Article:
Dr. Yasunaga explained that competition has been severe in the market of international trade, with countries constantly producing cheaper and better products. The 1990s to 2000s in Japan, also known as the “Lost Decades”, had been a time with no growth, which Dr. Yasunaga commented is partly attributed to globalization, as Japan could not compete in the world market. Moreover, recently, Dr. Yasunaga has noticed that developed countries are choosing inward oriented policies, which could perhaps be a social problem. As examples, he listed President Trump’s disapproval of immigrants and high tariffs for China, and UK declaring Brexit. It is the dogma of economics that international trade enriches the world, yet Dr. Yasunaga notes that the world is not driven solely by economics.
When he was a child, Dr. Yasunaga had the dream of becoming an astronaut. He said that he was inspired when US Apollo II landed on the moon.
Now, one year has passed since Dr. Yasunaga was appointed as the director of the Tokyo office of UNIDO. Before, he worked as a bureaucrat in the Ministry of Economy, Trade, and Industry. He was originally from the mining and engineering sector, and was involved in tasks including the foreign mineral resource development. He has traveled to Africa often since this time, to promote technology by accompanying universities and labs in projects. The science and technology policy involved pharmaceutics, materials, and environmental technologies. When the Japanese industries were especially strong during the 1980s and 1990s, Dr. Yasunaga was involved in aiding the floods of exports.
Dr. Yasunaga’s passion working as the director of UNIDO is the challenge of encouraging Japanese industries. He notes that people may be interested in investment but it takes time. Dr. Yasunaga has hosted various seminars and symposiums especially about investment to Africa, yet it will take time for companies to take action. He noted that the ASEAN case took 20 to 30 years, and so patience is needed for this case as well. There must be time for Japanese companies to become more familiarized with the African culture and people, and to realize the high expectations African nations have towards Japanese cooperation. There very good mentality for Africa in promoting Japanese business, which Dr. Yasunaga believes is a strong hope for the success of his mission.
Dr. Yasunaga’s goal is to realize 100 Japanese companies to Africa. He explained that there are 200 in South Africa, and 50 to 60 in Morocco, but other countries only have one digit.
Dr. Yasunaga told us that life is “full of challenges”. Sometimes there are risks to be taken, and sometimes not. He said that his Japanese government work life had been especially busy, but he kept his optimism high by turning his challenges into motivation. As a professor, Dr. Yasunaga teaches energy and resource economics at Tokyo University, especially concerning open innovation theory.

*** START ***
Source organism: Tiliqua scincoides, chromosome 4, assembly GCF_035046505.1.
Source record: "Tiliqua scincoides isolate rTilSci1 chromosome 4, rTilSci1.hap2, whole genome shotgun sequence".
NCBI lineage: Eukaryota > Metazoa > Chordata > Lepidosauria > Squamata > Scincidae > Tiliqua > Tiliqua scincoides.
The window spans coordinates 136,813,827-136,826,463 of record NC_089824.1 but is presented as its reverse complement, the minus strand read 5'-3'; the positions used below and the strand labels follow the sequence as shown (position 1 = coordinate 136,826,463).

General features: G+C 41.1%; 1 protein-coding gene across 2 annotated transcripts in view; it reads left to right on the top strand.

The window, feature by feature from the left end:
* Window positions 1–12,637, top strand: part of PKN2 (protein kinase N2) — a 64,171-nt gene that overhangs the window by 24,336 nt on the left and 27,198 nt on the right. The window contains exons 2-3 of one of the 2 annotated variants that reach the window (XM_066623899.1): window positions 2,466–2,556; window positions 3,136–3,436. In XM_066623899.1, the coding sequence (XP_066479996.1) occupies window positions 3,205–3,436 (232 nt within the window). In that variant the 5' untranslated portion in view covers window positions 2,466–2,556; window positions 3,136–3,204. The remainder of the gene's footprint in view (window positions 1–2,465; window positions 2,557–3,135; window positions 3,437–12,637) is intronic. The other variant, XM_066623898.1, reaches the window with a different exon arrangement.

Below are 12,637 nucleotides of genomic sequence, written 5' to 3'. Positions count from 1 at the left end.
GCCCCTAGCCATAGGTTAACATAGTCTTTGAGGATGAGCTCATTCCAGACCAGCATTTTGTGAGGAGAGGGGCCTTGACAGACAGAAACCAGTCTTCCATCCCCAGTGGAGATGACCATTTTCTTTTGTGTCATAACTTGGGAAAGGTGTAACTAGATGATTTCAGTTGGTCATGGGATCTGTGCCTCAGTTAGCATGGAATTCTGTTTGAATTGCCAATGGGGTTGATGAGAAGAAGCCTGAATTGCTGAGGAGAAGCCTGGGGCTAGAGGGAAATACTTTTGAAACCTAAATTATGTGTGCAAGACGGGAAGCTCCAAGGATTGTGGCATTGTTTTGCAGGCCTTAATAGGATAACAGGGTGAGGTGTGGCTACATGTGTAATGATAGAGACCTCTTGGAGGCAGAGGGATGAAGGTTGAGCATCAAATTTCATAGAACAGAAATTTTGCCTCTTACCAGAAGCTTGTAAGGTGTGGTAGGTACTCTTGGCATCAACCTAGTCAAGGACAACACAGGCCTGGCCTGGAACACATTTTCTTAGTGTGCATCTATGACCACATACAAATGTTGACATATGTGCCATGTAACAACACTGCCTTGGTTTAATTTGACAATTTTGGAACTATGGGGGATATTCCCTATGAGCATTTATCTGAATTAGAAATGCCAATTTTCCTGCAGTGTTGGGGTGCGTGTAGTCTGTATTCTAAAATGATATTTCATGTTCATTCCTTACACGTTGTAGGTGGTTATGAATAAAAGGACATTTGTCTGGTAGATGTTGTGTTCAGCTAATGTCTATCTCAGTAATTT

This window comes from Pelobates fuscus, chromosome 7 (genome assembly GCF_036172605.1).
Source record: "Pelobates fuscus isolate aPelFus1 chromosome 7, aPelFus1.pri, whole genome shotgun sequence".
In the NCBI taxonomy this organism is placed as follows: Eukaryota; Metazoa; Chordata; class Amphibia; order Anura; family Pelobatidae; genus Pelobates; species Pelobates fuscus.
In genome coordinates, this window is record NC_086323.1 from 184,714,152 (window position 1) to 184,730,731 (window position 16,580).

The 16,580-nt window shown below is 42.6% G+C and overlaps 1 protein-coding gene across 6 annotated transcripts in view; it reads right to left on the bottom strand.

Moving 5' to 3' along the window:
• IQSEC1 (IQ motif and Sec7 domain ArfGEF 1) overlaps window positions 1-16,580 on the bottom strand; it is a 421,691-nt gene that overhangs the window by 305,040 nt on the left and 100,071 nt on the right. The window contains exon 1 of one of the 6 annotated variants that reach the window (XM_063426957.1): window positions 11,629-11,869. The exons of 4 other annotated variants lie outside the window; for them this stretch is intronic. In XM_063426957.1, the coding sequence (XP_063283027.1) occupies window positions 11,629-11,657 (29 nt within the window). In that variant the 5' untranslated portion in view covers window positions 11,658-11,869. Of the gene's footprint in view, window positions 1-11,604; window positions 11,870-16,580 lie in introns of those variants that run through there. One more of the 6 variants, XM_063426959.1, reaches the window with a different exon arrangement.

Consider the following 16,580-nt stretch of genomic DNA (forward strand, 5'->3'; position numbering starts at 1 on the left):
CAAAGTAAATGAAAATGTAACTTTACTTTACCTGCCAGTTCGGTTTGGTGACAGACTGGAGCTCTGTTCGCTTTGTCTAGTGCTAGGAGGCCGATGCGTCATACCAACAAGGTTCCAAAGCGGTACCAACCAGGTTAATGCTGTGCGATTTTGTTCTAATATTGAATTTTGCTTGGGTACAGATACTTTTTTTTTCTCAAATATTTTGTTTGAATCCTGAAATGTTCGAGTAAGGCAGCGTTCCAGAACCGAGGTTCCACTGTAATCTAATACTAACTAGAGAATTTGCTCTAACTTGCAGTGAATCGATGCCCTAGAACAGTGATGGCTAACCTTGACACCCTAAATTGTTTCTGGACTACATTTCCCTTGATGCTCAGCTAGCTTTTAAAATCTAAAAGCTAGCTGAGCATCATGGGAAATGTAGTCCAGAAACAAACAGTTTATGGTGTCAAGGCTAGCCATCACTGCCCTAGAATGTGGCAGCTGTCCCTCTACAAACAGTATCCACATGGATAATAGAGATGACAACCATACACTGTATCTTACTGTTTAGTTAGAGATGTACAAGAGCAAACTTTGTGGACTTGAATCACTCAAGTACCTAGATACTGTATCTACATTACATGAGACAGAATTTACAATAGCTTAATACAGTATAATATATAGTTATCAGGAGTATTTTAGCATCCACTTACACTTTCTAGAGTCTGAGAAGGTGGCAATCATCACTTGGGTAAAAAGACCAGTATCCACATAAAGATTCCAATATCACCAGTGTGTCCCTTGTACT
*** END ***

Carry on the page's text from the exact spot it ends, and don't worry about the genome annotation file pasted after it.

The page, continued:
Dr. Yasunaga’s advice for students is to “do exciting things in exciting ways”, and not to stick to ordinary methods. He drew a graph to depict activities, with the y-axis indicating the excitement of the way of doing an activity, and the x-axis indicating how exciting the activity is.
He explained that in life, we should make efforts to do the most exciting things in the most exciting way possible. Sometimes, it is inevitable that we have to do things that are not as exciting, and sometimes we do not have the choice to do something exciting in an exciting manner, but it is always important to strive for it. Dr. Yasunaga recommends to university students that there are ways to arrange your work for intellectual stimulation; to make boring things interesting. Furthermore, Dr. Yasunaga noted that many Japanese people do not look very happy; yet this can be changed if you think and add or change something to make your life activities more exciting whilst maintaining your world and identity.
As the director of UNIDO, Dr. Yasunaga’s message towards students is that he is welcoming university graduate students to UNIDO as interns. UNIDO internships offer a flexible schedule, and so he hopes that more students will be interested in participating.
Dr. Yasunaga also mentioned that there are activities that are not well known by young people. For instance, from April, the Director General in Vietnam will regularly visit Japan to have meetings. Furthermore, there is a symposium in Tokyo University that is globally active. To achieve SDGs, Dr. Yasunaga explained that there must be innovation; this requires new business models and human capital.
In terms of the literacy rate project, Dr. Yasunaga supported the importance of reaching decision makers as well as cooperating with the “grassroot” people, such as the teachers and advisors. Top down activities and bottom up activities must be done in parallel. This is the case for many volunteer activities such as in JICA, where experts as well as young and senior volunteers cooperate to advance their projects.